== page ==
Copenhagen Shootings: Suspect Dead, Jewish Community Afraid To Leave Homes

A gunman, who authorities believe has been killed in a shootout with police near a train station, opened fire in Copenhagen at a cafe hosting a Charlie Hebdo-related event on Saturday. Hours later, authorities reported yet another shooting had taken place in Denmark’s capital at a downtown synagogue.

The second Copenhagen shooting, which took place at a downtown synagogue, left one civilian dead and two police officers wounded. The officers were reportedly shot in the arms and legs. Danish police indicated that the dead civilian in the incident had been shot multiple times in the head.

After the first two attacks, Copenhagen police indicated that they had killed a man near a train station who had shot at them.

While earlier reports indicated that authorities were still trying to determine whether the two shootings were connected to one another and whether the man killed in a shootout at a nearby train station was connected to the earlier two incidents, Fox News reports that police killed the assumed perpetrator near a train station. Initial reports indicated that police were searching for not one, but two gunmen.

A local rabbi, Yitzchok Loewenthal, in Denmark’s most populated city said on Sunday that members of the Jewish community fear leaving their homes following reports on multiple shootings in the Danish capital. Rabbi Loewenthal is a representative of the Chabad movement within the city.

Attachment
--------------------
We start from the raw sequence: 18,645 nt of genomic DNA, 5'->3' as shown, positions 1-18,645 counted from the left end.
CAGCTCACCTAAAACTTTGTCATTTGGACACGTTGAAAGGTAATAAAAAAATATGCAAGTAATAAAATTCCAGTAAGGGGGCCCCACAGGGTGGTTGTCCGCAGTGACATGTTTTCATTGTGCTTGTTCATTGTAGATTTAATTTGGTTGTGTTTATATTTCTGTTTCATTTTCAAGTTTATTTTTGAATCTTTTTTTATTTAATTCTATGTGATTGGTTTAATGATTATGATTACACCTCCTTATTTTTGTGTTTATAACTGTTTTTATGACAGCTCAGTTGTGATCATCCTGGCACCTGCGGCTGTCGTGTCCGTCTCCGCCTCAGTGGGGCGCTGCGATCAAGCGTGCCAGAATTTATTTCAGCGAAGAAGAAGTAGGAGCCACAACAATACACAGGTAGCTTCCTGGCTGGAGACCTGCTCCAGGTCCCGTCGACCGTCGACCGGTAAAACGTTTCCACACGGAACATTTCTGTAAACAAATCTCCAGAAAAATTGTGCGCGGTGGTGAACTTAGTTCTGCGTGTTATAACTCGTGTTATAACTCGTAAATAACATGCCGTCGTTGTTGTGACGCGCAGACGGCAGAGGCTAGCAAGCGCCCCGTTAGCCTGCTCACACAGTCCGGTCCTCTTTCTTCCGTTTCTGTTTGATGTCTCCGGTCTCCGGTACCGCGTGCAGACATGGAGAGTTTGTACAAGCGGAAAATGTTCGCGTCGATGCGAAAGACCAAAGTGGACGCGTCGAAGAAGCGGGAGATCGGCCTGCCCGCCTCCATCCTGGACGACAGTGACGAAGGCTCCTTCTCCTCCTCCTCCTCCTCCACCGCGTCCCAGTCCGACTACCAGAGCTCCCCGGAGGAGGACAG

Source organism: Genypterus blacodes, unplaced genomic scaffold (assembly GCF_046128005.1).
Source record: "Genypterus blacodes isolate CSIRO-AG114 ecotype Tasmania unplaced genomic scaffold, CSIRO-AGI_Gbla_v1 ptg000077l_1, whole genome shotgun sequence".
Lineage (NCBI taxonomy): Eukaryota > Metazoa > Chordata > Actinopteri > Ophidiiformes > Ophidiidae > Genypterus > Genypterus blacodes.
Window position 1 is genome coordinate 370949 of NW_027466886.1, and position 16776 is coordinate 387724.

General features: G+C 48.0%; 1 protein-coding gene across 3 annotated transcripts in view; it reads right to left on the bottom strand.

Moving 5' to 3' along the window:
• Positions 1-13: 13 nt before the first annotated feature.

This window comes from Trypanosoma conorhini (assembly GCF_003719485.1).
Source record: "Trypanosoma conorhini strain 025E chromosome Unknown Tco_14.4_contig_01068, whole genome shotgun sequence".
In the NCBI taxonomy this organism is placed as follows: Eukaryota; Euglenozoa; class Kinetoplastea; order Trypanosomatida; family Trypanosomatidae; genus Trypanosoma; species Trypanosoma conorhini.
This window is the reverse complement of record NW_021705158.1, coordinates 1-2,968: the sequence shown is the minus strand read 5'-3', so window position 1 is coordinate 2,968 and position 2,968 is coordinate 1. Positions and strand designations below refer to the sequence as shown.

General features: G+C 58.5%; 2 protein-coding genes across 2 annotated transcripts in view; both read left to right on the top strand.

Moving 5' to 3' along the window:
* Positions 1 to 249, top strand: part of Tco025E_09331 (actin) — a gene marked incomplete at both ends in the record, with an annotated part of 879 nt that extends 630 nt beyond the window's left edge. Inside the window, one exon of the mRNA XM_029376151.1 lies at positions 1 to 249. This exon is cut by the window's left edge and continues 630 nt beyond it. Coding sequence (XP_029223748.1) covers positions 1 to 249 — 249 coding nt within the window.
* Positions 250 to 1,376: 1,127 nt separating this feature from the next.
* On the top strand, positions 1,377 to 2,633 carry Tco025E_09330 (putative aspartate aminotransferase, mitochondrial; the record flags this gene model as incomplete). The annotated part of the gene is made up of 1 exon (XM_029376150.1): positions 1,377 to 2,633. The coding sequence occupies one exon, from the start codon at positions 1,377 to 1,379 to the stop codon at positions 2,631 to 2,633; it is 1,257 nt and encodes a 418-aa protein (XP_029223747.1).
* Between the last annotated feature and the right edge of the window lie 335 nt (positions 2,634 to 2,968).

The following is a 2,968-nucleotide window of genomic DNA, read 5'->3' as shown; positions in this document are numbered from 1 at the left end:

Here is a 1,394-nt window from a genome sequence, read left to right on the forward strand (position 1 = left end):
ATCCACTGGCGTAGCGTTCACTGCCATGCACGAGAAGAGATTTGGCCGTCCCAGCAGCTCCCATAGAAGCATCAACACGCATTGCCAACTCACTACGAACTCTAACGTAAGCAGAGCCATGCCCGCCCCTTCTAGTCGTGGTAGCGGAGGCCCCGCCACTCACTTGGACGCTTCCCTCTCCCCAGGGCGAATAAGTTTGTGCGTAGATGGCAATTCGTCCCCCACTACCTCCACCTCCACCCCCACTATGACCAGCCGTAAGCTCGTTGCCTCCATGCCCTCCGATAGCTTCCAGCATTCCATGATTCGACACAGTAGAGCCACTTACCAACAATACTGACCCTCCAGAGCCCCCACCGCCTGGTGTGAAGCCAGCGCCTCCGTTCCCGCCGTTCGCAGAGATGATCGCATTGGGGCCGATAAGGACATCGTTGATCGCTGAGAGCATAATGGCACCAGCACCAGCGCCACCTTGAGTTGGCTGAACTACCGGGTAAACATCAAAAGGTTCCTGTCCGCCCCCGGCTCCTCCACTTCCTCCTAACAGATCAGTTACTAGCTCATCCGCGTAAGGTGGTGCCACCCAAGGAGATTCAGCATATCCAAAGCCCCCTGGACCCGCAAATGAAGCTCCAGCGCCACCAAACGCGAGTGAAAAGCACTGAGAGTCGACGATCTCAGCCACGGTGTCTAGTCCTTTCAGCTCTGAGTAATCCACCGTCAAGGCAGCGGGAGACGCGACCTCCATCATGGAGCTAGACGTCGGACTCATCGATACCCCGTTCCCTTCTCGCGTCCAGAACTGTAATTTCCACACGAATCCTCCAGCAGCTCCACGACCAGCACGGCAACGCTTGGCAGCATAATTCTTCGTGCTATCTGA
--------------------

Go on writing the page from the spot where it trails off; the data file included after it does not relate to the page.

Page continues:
The alleged gunman opened fire at the free speech event, which was organized by a controversial cartoonist who published caricatures of the Prophet Mohammed, killing one. Hours later, the gunman killed another person at a local synagogue. The second shooting left two police officers wounded, however, reports indicated that they suffering from non-life threatening conditions.

Lars Vilks, a Swedish artist who has reportedly faced numerous death threats for caricaturing the Prophet Muhammad, was one of the speakers at the free speech event, titled “Art, blasphemy and freedom of expression.” Once the shooting began, he was quickly whisked away, unharmed, by his bodyguards. The 68-year-old artist told the AP that he thinks he was the intended target of the gunman as he questioned “what other motive” could exist.

“What other motive could there be? It’s possible it was inspired by Charlie Hebdo… At first there was panic. People crawled down under tables…. My bodyguards quickly pulled me away.”

A blurry photo of the suspect was released by local authorities several hours after the first shooting. Authorities accompanied the photo with a description of the suspect which indicated that he was 25- to 30-years-old, six feet tall, and athletic “with an Arabic appearance.” He wore dark clothing and covered his face with a red “guerrilla scarf.”

The Inquisitr reported earlier that an audio recording had captured the moment the gunman attacked the cafe.

What are your thoughts on the Copenhagen shootings?